The project’s scope is firmly rooted in well-considered facts. The approach has been validated with consumers and business owners to ensure that it will deliver value. The project budget is based on accurately crafted estimates created by well-informed technologists. Last but not least, the timeline has been determined by the number of resources available to do the estimated work.
I have never been on this project. From conversations I’ve had with others, it seems that projects such as these are as common as spotting a unicorn flying over a double rainbow. It’s far more likely that a few people were handed a project charter, brainstormed a list of features that got passed around and mysteriously became the project scope. Estimates are based on whatever details can be found. And the deadline was set before the project funding was even approved.
No matter the methodology used, members of the project team do the best they can with what they are given. Whether challenged by the release date, resource availability, a lack of information, or a low budget, it’s usually up to the team to establish priorities for the features in order to determine the project scope, plan releases, or plan a sprint. The team will ultimately be more successful if it considers what will make the product successful rather than narrowly focusing on a tactical plan for knocking out the to do list set before them.
I used to think that as a user experience designer my only concern should be representing the users’ interests and fighting for the features that benefit them. This approach will put you at odds with those who represent business interests and technical resources. ‘UX versus The World’ is not a recipe for success and harmony. The different skills brought together on a project all have to compromise to create the best product given the current conditions.
UX professionals are well suited to be the facilitators of this compromise. Our role requires us to communicate with many constituencies and develop empathy. We can direct the team toward the solution that delivers the most business value through the best user experience possible. Some of the best guidance to identify high priority features comes from the research you have about your users.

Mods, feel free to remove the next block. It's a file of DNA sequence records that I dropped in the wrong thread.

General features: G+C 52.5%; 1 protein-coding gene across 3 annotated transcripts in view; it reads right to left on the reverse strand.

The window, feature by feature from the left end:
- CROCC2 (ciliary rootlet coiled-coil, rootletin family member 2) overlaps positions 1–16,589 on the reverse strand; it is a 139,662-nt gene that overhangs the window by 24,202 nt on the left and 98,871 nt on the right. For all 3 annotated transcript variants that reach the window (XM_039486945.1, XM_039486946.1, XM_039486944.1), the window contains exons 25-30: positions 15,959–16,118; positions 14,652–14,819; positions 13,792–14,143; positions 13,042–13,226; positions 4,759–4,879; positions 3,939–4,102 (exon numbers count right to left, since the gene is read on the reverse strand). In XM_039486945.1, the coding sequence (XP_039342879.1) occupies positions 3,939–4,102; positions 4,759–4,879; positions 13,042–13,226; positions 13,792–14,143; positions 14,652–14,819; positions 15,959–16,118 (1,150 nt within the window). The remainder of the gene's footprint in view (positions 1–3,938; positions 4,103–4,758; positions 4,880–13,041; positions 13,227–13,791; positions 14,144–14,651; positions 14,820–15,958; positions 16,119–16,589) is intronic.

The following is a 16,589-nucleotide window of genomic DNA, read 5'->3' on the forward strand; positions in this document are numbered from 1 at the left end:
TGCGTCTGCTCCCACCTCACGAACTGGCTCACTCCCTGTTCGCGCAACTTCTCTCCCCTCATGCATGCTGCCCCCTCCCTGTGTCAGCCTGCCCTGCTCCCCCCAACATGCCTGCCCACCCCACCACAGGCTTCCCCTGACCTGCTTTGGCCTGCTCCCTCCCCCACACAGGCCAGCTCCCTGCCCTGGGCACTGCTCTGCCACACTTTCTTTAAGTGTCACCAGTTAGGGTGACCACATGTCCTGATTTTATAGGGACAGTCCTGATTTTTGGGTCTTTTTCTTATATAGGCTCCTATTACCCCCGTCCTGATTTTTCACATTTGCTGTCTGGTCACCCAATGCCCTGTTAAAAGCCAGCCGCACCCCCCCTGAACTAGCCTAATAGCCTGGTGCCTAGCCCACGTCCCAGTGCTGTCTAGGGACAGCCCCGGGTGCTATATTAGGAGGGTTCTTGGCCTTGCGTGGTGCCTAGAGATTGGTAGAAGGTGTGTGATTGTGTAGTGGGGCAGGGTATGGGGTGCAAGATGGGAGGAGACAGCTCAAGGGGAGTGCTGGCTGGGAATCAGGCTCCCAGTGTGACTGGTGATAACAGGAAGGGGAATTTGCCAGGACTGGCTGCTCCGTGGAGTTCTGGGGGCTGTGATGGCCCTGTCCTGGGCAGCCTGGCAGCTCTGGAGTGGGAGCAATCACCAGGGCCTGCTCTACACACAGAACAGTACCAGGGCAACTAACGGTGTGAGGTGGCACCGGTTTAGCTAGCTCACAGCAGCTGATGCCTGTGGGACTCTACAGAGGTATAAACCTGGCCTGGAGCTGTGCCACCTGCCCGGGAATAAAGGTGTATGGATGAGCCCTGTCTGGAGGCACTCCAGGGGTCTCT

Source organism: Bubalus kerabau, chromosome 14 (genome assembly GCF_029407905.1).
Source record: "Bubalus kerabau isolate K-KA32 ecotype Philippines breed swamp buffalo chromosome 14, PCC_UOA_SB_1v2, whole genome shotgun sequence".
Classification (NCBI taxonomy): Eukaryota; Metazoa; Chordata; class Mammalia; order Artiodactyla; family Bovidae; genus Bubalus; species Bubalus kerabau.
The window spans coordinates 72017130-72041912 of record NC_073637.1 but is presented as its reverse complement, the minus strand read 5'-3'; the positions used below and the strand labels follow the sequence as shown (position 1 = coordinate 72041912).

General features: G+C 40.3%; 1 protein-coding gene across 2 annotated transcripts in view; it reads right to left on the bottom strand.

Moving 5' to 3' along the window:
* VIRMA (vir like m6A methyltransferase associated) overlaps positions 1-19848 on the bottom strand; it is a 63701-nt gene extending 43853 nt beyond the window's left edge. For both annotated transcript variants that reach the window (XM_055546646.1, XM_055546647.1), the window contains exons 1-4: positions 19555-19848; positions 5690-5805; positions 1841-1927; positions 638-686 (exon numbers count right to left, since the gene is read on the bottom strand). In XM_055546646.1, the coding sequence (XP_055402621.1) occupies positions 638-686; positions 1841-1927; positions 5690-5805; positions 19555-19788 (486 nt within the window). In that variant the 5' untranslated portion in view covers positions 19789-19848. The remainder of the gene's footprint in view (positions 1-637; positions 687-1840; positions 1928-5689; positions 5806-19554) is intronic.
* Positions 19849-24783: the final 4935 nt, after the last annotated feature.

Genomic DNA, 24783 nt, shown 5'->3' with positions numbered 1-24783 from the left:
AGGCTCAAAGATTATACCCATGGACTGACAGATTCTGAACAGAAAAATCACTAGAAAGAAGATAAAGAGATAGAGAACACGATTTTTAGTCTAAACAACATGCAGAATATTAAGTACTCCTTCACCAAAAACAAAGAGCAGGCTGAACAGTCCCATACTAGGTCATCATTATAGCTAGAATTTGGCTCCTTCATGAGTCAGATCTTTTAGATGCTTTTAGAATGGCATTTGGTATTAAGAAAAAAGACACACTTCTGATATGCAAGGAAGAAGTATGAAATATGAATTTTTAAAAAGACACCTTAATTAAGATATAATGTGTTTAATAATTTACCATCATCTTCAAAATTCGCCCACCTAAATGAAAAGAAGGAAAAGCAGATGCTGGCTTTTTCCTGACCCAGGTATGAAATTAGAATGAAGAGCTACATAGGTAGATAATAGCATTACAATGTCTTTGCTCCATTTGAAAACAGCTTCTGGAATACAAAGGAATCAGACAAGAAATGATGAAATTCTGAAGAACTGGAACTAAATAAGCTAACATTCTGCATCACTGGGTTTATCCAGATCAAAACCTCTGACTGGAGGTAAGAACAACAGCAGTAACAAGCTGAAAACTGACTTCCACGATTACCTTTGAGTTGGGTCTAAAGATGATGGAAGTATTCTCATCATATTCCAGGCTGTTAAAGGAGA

The more firmly you root your priorities and scope in real data and information, the better decisions you will make. You will also minimize the number of times you revisit and debate those decisions. Product decisions based on gut feelings or personal opinions are more vulnerable to fire drills and occupy hours with circular debate.
What information do you need about your users to determine feature priority? The most important details for this exercise are the ones that define the user’s goals and needs that are most closely related to the project’s goals.
Confirm that the feature will be used at all
According to the CHAOS Summary 2009 Report, “50 percent of software features are not used or wasted, while other features are sorely missed.” That adds up to a lot of unnecessarily complex software. How can you predict what people will use? Try a round of Contextual Inquiries where you watch people perform the tasks in their normal environments, their offices or homes. Do they use similar features on other websites or ignore them altogether? Do they already have a tool for that microtask that they’re happy with, one that integrates well into their workflow?
You can also test the feature with paper prototypes and gather feedback on whether the feature is desirable. Ask the participants for examples of how they might use the feature. If you are redesigning an existing application, benchmark analytics can reveal current functionality that is not being used and should be cut from the new version.
Frequency of Use
Features used frequently should be given high priority. It’s a pretty straightforward idea, but one not frequently mentioned in scope discussions. Des Traynor created a grid to evaluate features according to how often they are used and by how many people.
Holding up the functionality against your personas should give you a pretty clear picture of how often someone would be using the feature, and knowing how your personas map to your actual user population will reveal the number of users that would be exhibiting that behavior. This is a useful perspective when you need to trim scope from your project. Odds are that there is a small set of features in your product that people will use frequently. From both the user and business perspective, these features deserve the greater proportion of your attention and project budget.
Value — Forget the long tail
“5% of your website produces 25% its value.” According to Gerry McGovern, a very small portion of your website is delivering a large portion of its value.
Shift your focus from a diverse offering of content and features and hone in on the limited areas that are getting the job done. These areas tend to be the ones most frequently used by the greatest volume of users. They might also be features that are the most essential for completing the user’s goal or delivering the business value. The shopping cart may only be used by 15 percent of your site visitors, but they are the users that are putting money in your pocket.
Not every problem needs a solution